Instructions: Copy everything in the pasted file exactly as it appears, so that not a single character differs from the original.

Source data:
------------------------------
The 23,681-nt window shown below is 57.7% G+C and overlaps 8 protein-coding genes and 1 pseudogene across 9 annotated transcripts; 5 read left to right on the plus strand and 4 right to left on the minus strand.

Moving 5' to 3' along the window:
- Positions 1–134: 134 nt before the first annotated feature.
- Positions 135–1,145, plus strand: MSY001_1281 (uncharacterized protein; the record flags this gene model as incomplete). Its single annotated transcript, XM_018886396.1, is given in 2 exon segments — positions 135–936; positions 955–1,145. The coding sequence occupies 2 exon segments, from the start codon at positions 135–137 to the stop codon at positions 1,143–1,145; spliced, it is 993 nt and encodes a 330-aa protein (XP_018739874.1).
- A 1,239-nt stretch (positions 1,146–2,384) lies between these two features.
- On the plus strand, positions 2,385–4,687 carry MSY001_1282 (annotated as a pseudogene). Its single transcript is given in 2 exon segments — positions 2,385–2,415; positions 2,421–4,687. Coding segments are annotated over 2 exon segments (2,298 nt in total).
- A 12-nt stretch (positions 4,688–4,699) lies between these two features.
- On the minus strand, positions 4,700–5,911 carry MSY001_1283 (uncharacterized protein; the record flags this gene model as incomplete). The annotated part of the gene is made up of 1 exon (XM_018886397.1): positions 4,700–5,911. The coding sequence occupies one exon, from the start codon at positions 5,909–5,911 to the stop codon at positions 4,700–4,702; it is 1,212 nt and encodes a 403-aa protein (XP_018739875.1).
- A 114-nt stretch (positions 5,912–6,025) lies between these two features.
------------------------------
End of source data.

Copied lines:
The 23,681-nt window shown below is 57.7% G+C and overlaps 8 protein-coding genes and 1 pseudogene across 9 annotated transcripts; 5 read left to right on the plus strand and 4 right to left on the minus strand.

Moving 5' to 3' along the window:
- Positions 1–134: 134 nt before the first annotated feature.
- Positions 135–1,145, plus strand: MSY001_1281 (uncharacterized protein; the record flags this gene model as incomplete). Its single annotated transcript, XM_018886396.1, is given in 2 exon segments — positions 135–936; positions 955–1,145. The coding sequence occupies 2 exon segments, from the start codon at positions 135–137 to the stop codon at positions 1,143–1,145; spliced, it is 993 nt and encodes a 330-aa protein (XP_018739874.1).
- A 1,239-nt stretch (positions 1,146–2,384) lies between these two features.
- On the plus strand, positions 2,385–4,687 carry MSY001_1282 (annotated as a pseudogene). Its single transcript is given in 2 exon segments — positions 2,385–2,415; positions 2,421–4,687. Coding segments are annotated over 2 exon segments (2,298 nt in total).
- A 12-nt stretch (positions 4,688–4,699) lies between these two features.
- On the minus strand, positions 4,700–5,911 carry MSY001_1283 (uncharacterized protein; the record flags this gene model as incomplete). The annotated part of the gene is made up of 1 exon (XM_018886397.1): positions 4,700–5,911. The coding sequence occupies one exon, from the start codon at positions 5,909–5,911 to the stop codon at positions 4,700–4,702; it is 1,212 nt and encodes a 403-aa protein (XP_018739875.1).
- A 114-nt stretch (positions 5,912–6,025) lies between these two features.